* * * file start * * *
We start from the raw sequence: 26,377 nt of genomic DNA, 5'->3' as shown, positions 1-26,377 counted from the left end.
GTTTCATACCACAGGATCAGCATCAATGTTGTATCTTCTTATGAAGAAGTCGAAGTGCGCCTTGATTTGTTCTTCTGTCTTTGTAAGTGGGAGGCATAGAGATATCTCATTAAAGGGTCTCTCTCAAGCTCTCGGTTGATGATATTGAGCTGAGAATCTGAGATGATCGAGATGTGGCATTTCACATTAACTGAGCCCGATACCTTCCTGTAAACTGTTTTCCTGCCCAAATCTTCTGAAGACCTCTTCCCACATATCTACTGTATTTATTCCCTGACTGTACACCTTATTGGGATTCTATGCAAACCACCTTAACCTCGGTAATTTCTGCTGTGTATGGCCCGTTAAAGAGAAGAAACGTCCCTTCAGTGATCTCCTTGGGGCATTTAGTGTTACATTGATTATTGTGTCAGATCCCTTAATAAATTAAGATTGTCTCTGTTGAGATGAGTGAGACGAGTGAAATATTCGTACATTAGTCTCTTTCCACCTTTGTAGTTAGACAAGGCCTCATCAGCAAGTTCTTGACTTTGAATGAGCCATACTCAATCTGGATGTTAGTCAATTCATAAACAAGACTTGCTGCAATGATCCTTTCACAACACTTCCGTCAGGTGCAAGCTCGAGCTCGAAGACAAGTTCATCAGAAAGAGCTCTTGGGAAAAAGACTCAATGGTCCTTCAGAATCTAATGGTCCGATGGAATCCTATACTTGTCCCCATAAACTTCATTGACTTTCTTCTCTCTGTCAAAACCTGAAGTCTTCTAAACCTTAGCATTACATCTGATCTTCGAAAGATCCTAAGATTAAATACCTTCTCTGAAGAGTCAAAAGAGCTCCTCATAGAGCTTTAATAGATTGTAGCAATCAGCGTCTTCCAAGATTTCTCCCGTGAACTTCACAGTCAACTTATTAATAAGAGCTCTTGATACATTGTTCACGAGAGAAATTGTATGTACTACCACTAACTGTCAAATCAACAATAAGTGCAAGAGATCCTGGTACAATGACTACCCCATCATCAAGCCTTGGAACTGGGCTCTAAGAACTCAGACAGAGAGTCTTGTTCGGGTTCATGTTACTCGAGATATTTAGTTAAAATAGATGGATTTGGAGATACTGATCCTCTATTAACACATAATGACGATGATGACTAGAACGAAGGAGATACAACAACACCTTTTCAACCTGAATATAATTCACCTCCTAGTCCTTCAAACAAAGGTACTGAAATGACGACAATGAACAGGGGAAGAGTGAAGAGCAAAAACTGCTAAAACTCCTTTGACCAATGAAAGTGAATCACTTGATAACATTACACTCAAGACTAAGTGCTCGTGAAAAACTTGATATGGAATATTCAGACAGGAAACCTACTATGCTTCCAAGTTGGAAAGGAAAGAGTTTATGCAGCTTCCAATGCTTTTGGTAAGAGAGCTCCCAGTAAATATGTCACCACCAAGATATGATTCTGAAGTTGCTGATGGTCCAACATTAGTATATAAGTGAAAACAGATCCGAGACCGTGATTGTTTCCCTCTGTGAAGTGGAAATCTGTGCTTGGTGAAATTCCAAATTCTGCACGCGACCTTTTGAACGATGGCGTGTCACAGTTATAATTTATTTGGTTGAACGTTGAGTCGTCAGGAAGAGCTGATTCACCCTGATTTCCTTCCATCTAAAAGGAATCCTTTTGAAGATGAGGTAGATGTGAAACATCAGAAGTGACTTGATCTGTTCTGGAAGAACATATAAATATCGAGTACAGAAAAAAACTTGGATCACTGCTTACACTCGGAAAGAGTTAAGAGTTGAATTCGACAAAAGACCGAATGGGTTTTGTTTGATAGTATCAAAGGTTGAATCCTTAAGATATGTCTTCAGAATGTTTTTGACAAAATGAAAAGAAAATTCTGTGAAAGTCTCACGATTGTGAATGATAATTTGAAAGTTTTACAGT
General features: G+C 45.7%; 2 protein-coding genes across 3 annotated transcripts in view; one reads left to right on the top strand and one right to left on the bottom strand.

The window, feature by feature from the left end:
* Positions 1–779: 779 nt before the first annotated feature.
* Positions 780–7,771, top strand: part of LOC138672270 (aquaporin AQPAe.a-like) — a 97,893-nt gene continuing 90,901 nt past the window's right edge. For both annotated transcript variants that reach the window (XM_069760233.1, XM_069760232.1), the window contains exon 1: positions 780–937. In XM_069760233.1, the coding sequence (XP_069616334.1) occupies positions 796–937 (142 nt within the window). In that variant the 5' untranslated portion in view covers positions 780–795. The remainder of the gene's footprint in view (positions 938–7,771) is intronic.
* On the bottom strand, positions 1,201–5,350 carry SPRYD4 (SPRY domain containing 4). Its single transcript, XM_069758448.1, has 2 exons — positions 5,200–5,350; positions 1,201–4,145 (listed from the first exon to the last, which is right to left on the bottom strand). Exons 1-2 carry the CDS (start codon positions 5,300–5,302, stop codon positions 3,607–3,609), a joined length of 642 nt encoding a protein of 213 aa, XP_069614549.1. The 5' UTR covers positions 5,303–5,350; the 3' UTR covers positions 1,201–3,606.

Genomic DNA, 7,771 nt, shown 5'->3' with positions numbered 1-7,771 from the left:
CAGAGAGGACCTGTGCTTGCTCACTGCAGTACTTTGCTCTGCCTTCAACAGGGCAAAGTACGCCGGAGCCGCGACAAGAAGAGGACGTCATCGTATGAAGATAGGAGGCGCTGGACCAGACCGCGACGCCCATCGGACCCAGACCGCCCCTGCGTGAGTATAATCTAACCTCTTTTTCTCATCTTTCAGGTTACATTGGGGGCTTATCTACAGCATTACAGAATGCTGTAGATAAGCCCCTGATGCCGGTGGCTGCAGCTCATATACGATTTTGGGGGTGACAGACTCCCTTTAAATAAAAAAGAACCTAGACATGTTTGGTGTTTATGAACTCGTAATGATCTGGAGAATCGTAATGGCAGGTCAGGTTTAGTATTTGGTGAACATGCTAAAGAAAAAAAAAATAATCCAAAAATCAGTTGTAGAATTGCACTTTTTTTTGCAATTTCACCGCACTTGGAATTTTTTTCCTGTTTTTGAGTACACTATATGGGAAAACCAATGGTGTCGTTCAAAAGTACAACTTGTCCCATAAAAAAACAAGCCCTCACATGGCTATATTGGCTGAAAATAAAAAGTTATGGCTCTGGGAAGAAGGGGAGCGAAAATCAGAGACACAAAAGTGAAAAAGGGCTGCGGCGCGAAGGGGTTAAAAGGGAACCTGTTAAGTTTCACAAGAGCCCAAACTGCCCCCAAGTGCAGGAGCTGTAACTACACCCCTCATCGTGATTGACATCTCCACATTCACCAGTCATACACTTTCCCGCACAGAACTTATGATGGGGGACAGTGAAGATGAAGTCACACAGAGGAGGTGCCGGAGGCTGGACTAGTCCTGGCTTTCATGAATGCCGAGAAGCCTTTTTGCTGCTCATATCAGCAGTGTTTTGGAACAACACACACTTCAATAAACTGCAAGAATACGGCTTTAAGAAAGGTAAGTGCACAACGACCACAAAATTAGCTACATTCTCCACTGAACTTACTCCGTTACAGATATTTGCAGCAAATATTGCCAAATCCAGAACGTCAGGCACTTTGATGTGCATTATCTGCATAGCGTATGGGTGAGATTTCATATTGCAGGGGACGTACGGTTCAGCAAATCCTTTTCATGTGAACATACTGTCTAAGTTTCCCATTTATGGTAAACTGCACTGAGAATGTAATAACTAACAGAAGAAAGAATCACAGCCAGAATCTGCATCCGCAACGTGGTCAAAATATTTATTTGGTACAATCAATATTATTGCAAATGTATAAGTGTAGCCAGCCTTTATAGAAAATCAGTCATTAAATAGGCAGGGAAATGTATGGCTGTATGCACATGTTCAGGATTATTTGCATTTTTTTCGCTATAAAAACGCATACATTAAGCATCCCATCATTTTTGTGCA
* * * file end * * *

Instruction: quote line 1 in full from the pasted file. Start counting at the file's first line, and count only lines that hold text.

We start from the raw sequence: 26,377 nt of genomic DNA, 5'->3' as shown, positions 1-26,377 counted from the left end.